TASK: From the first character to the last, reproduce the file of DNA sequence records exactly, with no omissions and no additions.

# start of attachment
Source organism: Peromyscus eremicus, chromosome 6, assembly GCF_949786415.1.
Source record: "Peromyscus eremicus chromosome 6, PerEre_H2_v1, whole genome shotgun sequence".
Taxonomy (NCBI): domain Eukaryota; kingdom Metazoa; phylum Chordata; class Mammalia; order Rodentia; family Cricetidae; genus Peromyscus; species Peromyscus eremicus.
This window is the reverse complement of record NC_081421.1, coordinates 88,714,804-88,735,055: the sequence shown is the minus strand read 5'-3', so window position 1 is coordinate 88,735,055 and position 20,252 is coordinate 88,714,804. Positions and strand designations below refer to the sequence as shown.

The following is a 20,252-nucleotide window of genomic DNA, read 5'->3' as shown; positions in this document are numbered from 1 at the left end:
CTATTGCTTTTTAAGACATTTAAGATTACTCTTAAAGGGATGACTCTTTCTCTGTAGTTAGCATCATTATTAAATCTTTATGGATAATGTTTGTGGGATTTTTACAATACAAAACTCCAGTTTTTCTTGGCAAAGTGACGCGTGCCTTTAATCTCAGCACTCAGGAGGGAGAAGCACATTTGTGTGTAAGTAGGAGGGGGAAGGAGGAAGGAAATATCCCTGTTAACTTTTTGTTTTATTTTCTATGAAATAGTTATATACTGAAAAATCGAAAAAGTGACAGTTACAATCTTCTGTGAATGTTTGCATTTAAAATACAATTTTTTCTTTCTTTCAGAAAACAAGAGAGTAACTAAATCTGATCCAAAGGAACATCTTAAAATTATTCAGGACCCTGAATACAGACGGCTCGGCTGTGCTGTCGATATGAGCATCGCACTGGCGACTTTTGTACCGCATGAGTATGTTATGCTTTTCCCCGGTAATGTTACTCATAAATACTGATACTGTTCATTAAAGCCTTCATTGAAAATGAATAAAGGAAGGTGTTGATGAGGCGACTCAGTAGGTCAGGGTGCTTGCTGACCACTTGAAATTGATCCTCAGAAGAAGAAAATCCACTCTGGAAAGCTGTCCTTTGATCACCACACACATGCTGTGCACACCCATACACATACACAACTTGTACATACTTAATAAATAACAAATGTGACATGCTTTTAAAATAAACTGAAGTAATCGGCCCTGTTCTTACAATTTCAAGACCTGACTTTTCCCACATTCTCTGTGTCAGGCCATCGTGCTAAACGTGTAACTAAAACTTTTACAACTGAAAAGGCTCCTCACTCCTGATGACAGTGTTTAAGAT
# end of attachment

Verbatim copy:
Source organism: Peromyscus eremicus, chromosome 6, assembly GCF_949786415.1.
Source record: "Peromyscus eremicus chromosome 6, PerEre_H2_v1, whole genome shotgun sequence".
Taxonomy (NCBI): domain Eukaryota; kingdom Metazoa; phylum Chordata; class Mammalia; order Rodentia; family Cricetidae; genus Peromyscus; species Peromyscus eremicus.
This window is the reverse complement of record NC_081421.1, coordinates 88,714,804-88,735,055: the sequence shown is the minus strand read 5'-3', so window position 1 is coordinate 88,735,055 and position 20,252 is coordinate 88,714,804. Positions and strand designations below refer to the sequence as shown.

The following is a 20,252-nucleotide window of genomic DNA, read 5'->3' as shown; positions in this document are numbered from 1 at the left end:
CTATTGCTTTTTAAGACATTTAAGATTACTCTTAAAGGGATGACTCTTTCTCTGTAGTTAGCATCATTATTAAATCTTTATGGATAATGTTTGTGGGATTTTTACAATACAAAACTCCAGTTTTTCTTGGCAAAGTGACGCGTGCCTTTAATCTCAGCACTCAGGAGGGAGAAGCACATTTGTGTGTAAGTAGGAGGGGGAAGGAGGAAGGAAATATCCCTGTTAACTTTTTGTTTTATTTTCTATGAAATAGTTATATACTGAAAAATCGAAAAAGTGACAGTTACAATCTTCTGTGAATGTTTGCATTTAAAATACAATTTTTTCTTTCTTTCAGAAAACAAGAGAGTAACTAAATCTGATCCAAAGGAACATCTTAAAATTATTCAGGACCCTGAATACAGACGGCTCGGCTGTGCTGTCGATATGAGCATCGCACTGGCGACTTTTGTACCGCATGAGTATGTTATGCTTTTCCCCGGTAATGTTACTCATAAATACTGATACTGTTCATTAAAGCCTTCATTGAAAATGAATAAAGGAAGGTGTTGATGAGGCGACTCAGTAGGTCAGGGTGCTTGCTGACCACTTGAAATTGATCCTCAGAAGAAGAAAATCCACTCTGGAAAGCTGTCCTTTGATCACCACACACATGCTGTGCACACCCATACACATACACAACTTGTACATACTTAATAAATAACAAATGTGACATGCTTTTAAAATAAACTGAAGTAATCGGCCCTGTTCTTACAATTTCAAGACCTGACTTTTCCCACATTCTCTGTGTCAGGCCATCGTGCTAAACGTGTAACTAAAACTTTTACAACTGAAAAGGCTCCTCACTCCTGATGACAGTGTTTAAGAT